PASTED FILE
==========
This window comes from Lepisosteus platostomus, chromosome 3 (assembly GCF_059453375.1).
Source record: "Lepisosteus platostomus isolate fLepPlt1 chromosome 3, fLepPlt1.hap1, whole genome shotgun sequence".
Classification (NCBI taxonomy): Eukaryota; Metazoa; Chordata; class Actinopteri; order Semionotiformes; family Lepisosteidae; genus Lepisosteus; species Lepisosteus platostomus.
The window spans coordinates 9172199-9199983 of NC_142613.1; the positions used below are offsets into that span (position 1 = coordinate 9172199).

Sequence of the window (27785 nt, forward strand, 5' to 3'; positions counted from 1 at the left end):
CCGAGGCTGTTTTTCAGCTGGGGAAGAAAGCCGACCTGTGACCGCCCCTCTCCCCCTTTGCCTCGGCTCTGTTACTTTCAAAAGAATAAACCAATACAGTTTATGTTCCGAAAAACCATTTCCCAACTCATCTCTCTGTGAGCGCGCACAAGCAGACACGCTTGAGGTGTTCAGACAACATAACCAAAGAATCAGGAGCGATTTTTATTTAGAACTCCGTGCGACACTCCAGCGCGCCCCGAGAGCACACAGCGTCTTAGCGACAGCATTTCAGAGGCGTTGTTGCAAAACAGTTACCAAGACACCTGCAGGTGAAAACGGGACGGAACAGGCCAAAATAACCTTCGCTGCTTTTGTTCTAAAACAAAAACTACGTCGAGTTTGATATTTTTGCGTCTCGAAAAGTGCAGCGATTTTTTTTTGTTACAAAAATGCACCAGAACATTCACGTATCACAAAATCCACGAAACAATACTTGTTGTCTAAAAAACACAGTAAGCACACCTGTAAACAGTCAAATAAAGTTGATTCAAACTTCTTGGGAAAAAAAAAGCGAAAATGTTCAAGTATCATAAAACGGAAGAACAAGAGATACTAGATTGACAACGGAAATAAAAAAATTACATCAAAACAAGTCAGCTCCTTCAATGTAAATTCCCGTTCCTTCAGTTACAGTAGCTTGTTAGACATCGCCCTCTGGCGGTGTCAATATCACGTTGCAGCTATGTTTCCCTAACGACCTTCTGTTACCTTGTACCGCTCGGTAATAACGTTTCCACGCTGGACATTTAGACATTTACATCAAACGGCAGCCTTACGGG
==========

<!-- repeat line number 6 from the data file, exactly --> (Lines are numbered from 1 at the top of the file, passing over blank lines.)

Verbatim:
CCGAGGCTGTTTTTCAGCTGGGGAAGAAAGCCGACCTGTGACCGCCCCTCTCCCCCTTTGCCTCGGCTCTGTTACTTTCAAAAGAATAAACCAATACAGTTTATGTTCCGAAAAACCATTTCCCAACTCATCTCTCTGTGAGCGCGCACAAGCAGACACGCTTGAGGTGTTCAGACAACATAACCAAAGAATCAGGAGCGATTTTTATTTAGAACTCCGTGCGACACTCCAGCGCGCCCCGAGAGCACACAGCGTCTTAGCGACAGCATTTCAGAGGCGTTGTTGCAAAACAGTTACCAAGACACCTGCAGGTGAAAACGGGACGGAACAGGCCAAAATAACCTTCGCTGCTTTTGTTCTAAAACAAAAACTACGTCGAGTTTGATATTTTTGCGTCTCGAAAAGTGCAGCGATTTTTTTTTGTTACAAAAATGCACCAGAACATTCACGTATCACAAAATCCACGAAACAATACTTGTTGTCTAAAAAACACAGTAAGCACACCTGTAAACAGTCAAATAAAGTTGATTCAAACTTCTTGGGAAAAAAAAAGCGAAAATGTTCAAGTATCATAAAACGGAAGAACAAGAGATACTAGATTGACAACGGAAATAAAAAAATTACATCAAAACAAGTCAGCTCCTTCAATGTAAATTCCCGTTCCTTCAGTTACAGTAGCTTGTTAGACATCGCCCTCTGGCGGTGTCAATATCACGTTGCAGCTATGTTTCCCTAACGACCTTCTGTTACCTTGTACCGCTCGGTAATAACGTTTCCACGCTGGACATTTAGACATTTACATCAAACGGCAGCCTTACGGG